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Monday, November 26, 2018

Rabbit Art

Rabbit Spread, 1989, Ditz
Every couple months I feature some animal favored by artists, which has some degree of following among collectors. In choosing rabbits, I debated as to whether to wait until what amounts to the international holiday devoted to the long-eared mammal (Easter), or to feature them now. In my mind, at least, Thanksgiving is the holiday more common associated with such creatures. When my mother's kin used to get together each year to celebrate our national day devoted to giving thanks, turkey, and football, the thankful menfolk took the opportunity to go rabbit hunting after the big meal (kids weren't invited). I can only recall once when my dad took me hunting (for squirrels). He said "never again." He complained I talked too much. I presume that, given their prominent ears, rabbits could sense my presence on the prowl even better than squirrels. Let's face it, despite their cute and cuddly appearance as depicted by artists, rabbits are, for both man and beasts, animals of prey.

The rabbit as a gift in courtship, c. 480 BC
18th-century vintage rabbit clipart.
As is often the case, especially for animals fairly low on the food chain, rabbits have a long history with artists. I don't know if cavemen depicted rabbit hunting, but at least as far back as the ancient Greeks, rabbits have had their place in art. The Greeks (and others) saw the prolific breeding bunnies as fertility symbols. The Greek men some-times gave them as romantic gifts to young men and boys who caught their fancy (above). In more recent times, quite apart from any symbolic sexual association, the one artist most responsible for his depictions of rabbits (or hares) was the German painter and etcher, Albrecht Durer. Two examples (below) have inspire imitators now for centuries. Compare them to some of the works by others seen here.

Dürer's watercolor should be seen in the context of his other nature studies, such as his almost equally famous Meadow or his Bird Wings.
Copyright, Jim Lane
Hans Hoffmann, as seen in his A Hare in the Forest (below), from 1585, owes a debt of gratitude to Durer. Born in 1530, the German painter and draftsman was a leading represen-tative of the Dürer Renaissance. He specialized in watercolor and gouache nature studies, many of them copied from or based on Dürer's work. Although I've painted very few rabbits over the years (only one that I can recall), my own Harey (right) dates all the way beck to 1978. I only just now realized how much it bears a startling re-semblance to Durer's model.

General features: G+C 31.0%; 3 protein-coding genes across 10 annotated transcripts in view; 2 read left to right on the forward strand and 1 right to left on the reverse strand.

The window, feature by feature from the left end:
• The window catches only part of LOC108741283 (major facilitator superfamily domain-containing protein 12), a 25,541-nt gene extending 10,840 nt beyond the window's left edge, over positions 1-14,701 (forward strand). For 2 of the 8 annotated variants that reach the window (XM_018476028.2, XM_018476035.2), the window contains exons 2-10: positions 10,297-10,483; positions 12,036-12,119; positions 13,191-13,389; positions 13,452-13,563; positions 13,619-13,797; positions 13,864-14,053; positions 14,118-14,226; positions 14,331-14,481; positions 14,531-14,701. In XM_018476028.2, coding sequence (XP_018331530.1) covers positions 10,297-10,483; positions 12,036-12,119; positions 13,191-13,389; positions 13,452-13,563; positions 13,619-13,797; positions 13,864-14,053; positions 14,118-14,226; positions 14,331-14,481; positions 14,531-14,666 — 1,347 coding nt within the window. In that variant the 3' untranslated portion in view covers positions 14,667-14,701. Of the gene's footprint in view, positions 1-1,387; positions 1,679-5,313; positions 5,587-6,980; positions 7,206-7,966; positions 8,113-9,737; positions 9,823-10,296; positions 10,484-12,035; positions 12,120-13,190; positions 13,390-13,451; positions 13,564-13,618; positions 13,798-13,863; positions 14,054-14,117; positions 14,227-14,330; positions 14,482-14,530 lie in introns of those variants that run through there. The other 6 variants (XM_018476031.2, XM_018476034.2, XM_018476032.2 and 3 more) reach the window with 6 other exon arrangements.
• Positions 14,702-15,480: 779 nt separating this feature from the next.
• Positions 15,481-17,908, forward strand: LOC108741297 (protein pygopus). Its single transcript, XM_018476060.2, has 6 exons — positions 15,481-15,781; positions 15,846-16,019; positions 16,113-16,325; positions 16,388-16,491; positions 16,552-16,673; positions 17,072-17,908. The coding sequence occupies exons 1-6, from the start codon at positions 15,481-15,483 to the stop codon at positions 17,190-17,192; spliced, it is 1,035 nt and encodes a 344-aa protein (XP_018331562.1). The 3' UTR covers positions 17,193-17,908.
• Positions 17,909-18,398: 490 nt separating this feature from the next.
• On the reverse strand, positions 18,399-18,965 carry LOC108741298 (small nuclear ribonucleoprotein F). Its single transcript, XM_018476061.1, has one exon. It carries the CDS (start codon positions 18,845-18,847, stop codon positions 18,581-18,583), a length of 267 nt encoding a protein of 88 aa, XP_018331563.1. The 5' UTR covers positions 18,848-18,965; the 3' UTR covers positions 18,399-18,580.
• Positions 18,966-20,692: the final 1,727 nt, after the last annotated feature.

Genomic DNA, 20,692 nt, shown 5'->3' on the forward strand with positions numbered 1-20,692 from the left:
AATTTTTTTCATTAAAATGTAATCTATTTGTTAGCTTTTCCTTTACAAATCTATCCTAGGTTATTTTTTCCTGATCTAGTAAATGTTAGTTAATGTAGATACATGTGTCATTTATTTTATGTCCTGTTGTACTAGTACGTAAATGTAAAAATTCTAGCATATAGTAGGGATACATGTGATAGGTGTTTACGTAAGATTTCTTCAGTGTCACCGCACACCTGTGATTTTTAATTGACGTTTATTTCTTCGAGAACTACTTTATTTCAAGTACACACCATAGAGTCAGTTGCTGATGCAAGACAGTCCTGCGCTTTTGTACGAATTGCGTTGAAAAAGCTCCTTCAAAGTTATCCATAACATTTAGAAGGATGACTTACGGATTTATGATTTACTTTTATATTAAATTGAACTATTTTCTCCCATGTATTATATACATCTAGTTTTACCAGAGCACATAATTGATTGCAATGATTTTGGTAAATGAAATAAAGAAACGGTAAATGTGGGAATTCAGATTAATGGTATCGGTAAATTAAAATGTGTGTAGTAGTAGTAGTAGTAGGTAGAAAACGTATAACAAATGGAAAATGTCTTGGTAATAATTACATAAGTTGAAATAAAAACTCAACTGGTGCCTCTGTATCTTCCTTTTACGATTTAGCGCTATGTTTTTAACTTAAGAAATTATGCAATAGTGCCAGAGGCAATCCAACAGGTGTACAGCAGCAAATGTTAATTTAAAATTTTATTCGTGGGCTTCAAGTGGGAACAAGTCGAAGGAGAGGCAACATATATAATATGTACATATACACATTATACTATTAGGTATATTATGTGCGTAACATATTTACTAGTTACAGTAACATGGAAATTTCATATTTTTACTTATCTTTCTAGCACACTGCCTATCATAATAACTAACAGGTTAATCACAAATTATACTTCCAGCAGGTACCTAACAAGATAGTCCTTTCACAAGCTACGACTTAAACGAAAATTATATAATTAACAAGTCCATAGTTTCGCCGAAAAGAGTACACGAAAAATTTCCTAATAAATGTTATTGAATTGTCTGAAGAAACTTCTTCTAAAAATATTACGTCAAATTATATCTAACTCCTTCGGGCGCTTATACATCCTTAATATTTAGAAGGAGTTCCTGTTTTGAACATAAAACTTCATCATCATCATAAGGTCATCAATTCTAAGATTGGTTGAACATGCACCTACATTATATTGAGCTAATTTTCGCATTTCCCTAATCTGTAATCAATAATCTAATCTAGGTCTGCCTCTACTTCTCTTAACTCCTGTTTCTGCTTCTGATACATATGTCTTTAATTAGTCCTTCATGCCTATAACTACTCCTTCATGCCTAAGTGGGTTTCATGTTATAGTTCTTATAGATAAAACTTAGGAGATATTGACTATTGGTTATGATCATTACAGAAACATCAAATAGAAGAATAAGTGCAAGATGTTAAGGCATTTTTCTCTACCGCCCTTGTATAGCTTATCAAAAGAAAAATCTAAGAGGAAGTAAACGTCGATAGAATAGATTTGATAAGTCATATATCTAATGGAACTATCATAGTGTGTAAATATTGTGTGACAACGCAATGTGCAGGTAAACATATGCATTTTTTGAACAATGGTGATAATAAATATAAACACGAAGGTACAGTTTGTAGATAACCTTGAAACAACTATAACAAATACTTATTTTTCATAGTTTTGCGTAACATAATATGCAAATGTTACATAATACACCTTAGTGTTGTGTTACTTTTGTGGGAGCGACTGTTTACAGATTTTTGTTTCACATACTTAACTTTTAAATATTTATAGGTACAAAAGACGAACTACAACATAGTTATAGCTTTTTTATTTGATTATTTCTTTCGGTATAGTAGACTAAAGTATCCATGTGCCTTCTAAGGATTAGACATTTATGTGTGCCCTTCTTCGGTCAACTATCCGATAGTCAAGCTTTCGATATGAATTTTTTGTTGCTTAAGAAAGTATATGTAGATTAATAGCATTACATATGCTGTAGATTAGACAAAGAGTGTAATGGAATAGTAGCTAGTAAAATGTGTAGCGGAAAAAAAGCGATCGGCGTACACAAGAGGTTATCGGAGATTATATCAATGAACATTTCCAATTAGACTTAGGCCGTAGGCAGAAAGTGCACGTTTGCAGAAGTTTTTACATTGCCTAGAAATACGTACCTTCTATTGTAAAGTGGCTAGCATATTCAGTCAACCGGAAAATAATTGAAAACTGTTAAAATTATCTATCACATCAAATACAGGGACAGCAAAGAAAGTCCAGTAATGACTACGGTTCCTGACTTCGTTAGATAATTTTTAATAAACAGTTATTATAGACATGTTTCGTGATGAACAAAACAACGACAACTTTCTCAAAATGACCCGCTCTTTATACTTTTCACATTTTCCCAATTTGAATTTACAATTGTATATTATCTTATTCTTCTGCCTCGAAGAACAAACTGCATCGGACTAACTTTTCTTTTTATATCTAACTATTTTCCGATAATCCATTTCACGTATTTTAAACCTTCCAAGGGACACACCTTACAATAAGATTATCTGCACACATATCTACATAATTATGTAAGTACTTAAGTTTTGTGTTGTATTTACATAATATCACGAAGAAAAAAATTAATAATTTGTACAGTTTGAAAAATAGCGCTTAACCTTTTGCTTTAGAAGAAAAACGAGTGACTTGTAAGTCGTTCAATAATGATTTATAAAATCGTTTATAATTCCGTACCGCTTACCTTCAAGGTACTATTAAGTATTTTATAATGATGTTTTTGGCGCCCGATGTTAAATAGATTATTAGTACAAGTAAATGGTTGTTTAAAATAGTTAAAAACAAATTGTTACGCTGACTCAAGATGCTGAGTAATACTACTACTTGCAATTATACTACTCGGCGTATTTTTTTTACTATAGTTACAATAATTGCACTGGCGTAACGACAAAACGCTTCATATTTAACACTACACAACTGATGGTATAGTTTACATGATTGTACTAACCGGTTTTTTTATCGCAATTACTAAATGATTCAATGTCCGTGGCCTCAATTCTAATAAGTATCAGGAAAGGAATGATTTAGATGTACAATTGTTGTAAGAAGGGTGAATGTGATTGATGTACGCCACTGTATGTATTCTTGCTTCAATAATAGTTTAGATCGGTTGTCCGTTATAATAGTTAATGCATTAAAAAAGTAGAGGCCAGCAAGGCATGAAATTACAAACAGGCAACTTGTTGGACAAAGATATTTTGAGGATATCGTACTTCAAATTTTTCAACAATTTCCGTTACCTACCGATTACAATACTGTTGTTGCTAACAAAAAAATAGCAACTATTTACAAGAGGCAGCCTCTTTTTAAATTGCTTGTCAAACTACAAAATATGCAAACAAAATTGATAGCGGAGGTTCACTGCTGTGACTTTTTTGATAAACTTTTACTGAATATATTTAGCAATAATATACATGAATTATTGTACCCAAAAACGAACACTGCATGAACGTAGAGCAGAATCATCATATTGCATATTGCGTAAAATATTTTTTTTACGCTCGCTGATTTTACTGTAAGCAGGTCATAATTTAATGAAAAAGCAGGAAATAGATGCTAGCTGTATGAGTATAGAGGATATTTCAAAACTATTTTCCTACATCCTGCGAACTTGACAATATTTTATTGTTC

Harey, 1978, Jim Lane.
A Hare in the Forest from a Durer Drawing, 1585, Hans Hoffmann.
During the 19th-century, rabbit art gained greatly in popularity, not because of their breeding habits or as hunter's prey, but through the literary efforts of writers such as English author Charles Lutwidge Dodgson under the pseudonym Lewis Carroll. Carroll's novel, Alice's Adventures in Wonderland was first published in 1865. Its opening line, "Alice was beginning to grow very tired sitting with her sister by the river bank, . . . until she saw a White Rabbit with a waist coat and a pocket watch!" Quite apart from popularizing Victorian "bunny art" (below), Carrol's ambassador to one of history's greatest examples of literary nonsense has inspired artists, illustrators, and Walt Disney for generations.

Feeding the Rabbits, circa 1904, Frederick Morgan. Although having nothing to do with the book, the painting has also come to be known as "Alice in Wonderland."
Disney led the rabbit (or should I say "rabid") art-lovers crusade for much of 20th-century, not just with Alice and the White Rabbit (1951), but we must not forget Carrol's equally famous March Hare (below). Then there's Bambi's friend, Thumper, and the adult oriented Roger Rabbit, (Who Framed Roger Rabbit?), though Disney was only one of several players in the production of that $30-million cinematic extravaganza. The 1988 film featured Hollywood idols from the past, both human and animated. Noticeably absent was Warner Bros. Bugs Bunny of Looney Tunes fame.